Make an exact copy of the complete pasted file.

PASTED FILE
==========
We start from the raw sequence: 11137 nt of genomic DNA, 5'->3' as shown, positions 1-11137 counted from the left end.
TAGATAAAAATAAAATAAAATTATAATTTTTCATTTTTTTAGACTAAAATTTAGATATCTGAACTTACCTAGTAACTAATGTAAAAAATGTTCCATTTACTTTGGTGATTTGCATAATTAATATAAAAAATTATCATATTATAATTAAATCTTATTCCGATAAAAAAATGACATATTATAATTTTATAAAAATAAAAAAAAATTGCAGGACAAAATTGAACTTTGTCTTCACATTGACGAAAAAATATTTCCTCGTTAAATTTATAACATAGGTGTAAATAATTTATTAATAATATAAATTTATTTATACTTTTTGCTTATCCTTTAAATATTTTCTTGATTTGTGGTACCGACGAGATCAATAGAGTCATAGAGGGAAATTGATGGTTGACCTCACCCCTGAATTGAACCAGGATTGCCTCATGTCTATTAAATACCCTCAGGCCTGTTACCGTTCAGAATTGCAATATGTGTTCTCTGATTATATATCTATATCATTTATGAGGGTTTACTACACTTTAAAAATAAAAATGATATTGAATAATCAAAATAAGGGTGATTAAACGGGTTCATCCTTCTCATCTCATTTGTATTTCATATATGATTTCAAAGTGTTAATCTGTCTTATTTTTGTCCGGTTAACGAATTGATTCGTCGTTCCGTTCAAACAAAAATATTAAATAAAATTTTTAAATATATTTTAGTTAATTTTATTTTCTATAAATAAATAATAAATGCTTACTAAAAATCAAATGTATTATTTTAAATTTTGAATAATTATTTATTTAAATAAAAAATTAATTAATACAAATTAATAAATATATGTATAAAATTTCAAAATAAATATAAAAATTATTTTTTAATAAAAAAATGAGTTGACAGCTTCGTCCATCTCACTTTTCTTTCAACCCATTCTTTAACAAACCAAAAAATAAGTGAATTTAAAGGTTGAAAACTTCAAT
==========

We start from the raw sequence: 11137 nt of genomic DNA, 5'->3' as shown, positions 1-11137 counted from the left end.
TAGATAAAAATAAAATAAAATTATAATTTTTCATTTTTTTAGACTAAAATTTAGATATCTGAACTTACCTAGTAACTAATGTAAAAAATGTTCCATTTACTTTGGTGATTTGCATAATTAATATAAAAAATTATCATATTATAATTAAATCTTATTCCGATAAAAAAATGACATATTATAATTTTATAAAAATAAAAAAAAATTGCAGGACAAAATTGAACTTTGTCTTCACATTGACGAAAAAATATTTCCTCGTTAAATTTATAACATAGGTGTAAATAATTTATTAATAATATAAATTTATTTATACTTTTTGCTTATCCTTTAAATATTTTCTTGATTTGTGGTACCGACGAGATCAATAGAGTCATAGAGGGAAATTGATGGTTGACCTCACCCCTGAATTGAACCAGGATTGCCTCATGTCTATTAAATACCCTCAGGCCTGTTACCGTTCAGAATTGCAATATGTGTTCTCTGATTATATATCTATATCATTTATGAGGGTTTACTACACTTTAAAAATAAAAATGATATTGAATAATCAAAATAAGGGTGATTAAACGGGTTCATCCTTCTCATCTCATTTGTATTTCATATATGATTTCAAAGTGTTAATCTGTCTTATTTTTGTCCGGTTAACGAATTGATTCGTCGTTCCGTTCAAACAAAAATATTAAATAAAATTTTTAAATATATTTTAGTTAATTTTATTTTCTATAAATAAATAATAAATGCTTACTAAAAATCAAATGTATTATTTTAAATTTTGAATAATTATTTATTTAAATAAAAAATTAATTAATACAAATTAATAAATATATGTATAAAATTTCAAAATAAATATAAAAATTATTTTTTAATAAAAAAATGAGTTGACAGCTTCGTCCATCTCACTTTTCTTTCAACCCATTCTTTAACAAACCAAAAAATAAGTGAATTTAAAGGTTGAAAACTTCAAT